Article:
Epilogue: ‘Mother to Mother’
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Lynda Van Devanter’s politicising the private grief of the mother as a protest against war is employed again in a Vietnam nurse veteran’s response to the First Gulf War. In her poem ‘The Muslim Mother’, Bobbie Trotter takes the images of war beyond American mourning on the home front to include the mourning of ‘the other’. Trotter brings together the iconic Christian image of mother (the Pieta) with ‘the other’ Muslim mother as a way of uniting two opposing cultures in the single image of a mother’s plea against war: ‘The Muslim / mother went / to the grotto / clutching her son’s / picture to her aching breast’. The poem strips away the public and, by implication masculine, rhetoric that divides nations and sends them to war: ‘it wasn’t her faith in Allah / it wasn’t her faith in Jesus / that led her there’. This specific Muslim mother thus becomes the universal image of maternal grief, ‘before the statue / of the Virgin / Mary she fell / prostrate’, through whom Trotter can reject constructions of meaning that sustain the binaries essential to the perpetuation of war. For a mother war can be understood only in terms of personal loss and grief: ‘and begged / mother to / mother / please / end / this / war’ (Van Devanter and Furey (eds)., 1991, p. 180).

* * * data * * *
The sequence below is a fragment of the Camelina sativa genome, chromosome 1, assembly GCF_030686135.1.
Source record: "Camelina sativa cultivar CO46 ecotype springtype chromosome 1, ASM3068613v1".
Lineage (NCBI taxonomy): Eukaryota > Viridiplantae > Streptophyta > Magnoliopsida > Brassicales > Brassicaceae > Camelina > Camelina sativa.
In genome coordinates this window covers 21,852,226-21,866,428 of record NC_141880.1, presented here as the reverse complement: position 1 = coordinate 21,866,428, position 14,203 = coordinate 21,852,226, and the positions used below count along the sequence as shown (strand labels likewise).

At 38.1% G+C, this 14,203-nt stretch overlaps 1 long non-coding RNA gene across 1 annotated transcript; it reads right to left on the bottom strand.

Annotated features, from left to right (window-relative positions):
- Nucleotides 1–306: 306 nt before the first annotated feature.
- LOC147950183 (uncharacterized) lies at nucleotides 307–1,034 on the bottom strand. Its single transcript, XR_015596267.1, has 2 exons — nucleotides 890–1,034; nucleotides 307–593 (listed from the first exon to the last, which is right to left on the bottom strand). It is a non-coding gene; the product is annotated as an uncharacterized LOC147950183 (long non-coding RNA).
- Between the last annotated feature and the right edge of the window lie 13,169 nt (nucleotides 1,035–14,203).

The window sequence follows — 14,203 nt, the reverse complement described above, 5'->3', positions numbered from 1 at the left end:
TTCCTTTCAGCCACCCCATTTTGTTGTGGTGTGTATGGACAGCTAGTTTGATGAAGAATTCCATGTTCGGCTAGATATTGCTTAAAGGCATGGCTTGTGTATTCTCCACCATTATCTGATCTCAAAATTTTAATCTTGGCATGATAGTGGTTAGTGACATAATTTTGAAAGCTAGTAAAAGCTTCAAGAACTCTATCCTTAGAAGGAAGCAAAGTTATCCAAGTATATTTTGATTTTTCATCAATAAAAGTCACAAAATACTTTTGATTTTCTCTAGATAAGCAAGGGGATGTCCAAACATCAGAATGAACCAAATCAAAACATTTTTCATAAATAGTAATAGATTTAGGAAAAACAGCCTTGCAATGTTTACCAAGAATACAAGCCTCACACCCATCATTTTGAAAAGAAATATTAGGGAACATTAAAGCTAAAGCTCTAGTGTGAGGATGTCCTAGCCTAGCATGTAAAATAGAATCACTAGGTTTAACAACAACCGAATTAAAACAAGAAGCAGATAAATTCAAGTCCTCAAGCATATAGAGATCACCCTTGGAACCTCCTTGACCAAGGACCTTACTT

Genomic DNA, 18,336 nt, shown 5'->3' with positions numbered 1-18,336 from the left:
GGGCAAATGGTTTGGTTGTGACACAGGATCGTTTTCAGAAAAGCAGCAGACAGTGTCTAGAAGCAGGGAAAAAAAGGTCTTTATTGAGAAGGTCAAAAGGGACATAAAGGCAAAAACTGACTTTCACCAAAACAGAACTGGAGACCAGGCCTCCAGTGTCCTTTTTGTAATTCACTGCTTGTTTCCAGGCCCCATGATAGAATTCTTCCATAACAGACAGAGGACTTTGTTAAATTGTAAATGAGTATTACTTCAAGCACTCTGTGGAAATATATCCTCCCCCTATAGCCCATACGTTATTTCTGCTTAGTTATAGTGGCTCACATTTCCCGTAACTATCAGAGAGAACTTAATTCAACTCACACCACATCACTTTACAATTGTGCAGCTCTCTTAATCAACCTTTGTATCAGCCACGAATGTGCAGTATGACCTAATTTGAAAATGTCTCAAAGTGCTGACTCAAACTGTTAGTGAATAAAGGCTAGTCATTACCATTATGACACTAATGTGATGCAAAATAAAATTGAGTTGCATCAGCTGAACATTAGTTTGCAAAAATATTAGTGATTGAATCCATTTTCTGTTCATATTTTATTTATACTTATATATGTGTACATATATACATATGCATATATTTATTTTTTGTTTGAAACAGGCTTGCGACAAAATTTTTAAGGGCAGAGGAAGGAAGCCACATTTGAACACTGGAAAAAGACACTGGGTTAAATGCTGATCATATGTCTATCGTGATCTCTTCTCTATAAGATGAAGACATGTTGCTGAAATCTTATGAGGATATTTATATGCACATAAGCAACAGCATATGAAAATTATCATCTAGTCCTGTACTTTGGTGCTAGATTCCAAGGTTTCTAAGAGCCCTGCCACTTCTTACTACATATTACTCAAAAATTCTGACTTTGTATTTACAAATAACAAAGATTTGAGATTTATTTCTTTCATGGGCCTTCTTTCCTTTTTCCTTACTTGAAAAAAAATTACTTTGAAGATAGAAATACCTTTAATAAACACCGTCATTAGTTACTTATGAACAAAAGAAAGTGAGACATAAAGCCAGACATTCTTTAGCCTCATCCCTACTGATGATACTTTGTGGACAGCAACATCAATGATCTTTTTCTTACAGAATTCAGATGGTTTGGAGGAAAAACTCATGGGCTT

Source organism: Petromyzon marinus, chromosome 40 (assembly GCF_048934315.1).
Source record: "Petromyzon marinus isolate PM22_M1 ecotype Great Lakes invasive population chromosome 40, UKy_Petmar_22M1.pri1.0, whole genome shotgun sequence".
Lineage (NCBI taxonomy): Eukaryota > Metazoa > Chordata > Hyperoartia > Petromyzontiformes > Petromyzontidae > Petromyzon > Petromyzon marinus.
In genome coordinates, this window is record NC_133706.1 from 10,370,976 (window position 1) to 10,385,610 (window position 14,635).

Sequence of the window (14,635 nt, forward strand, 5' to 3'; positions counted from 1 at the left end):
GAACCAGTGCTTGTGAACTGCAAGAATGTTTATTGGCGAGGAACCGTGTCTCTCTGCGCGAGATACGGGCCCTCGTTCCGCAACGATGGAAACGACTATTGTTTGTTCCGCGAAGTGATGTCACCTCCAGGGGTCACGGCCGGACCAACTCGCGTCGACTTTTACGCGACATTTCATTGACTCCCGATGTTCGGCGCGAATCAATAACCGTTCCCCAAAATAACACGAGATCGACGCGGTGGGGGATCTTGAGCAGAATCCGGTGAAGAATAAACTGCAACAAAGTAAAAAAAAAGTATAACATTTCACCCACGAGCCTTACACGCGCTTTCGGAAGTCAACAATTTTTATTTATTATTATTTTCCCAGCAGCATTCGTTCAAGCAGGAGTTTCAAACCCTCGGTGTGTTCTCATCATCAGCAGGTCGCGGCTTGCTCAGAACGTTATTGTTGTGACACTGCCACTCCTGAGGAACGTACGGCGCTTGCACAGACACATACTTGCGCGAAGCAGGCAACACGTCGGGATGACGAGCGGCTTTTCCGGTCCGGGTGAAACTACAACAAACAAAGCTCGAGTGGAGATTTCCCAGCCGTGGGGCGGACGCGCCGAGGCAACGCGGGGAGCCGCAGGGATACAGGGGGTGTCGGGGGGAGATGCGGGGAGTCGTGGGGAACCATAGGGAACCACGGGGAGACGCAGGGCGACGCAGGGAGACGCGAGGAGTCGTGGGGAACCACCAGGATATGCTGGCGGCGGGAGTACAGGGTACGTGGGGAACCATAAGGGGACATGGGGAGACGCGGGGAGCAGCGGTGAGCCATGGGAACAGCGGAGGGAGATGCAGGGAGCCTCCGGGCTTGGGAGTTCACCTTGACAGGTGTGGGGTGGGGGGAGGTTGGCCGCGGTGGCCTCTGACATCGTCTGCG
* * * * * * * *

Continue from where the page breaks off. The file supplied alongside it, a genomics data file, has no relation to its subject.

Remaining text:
KeywordsBereave Family Private Experience Operation Iraqi Freedom Memorial Site Funeral Ceremony
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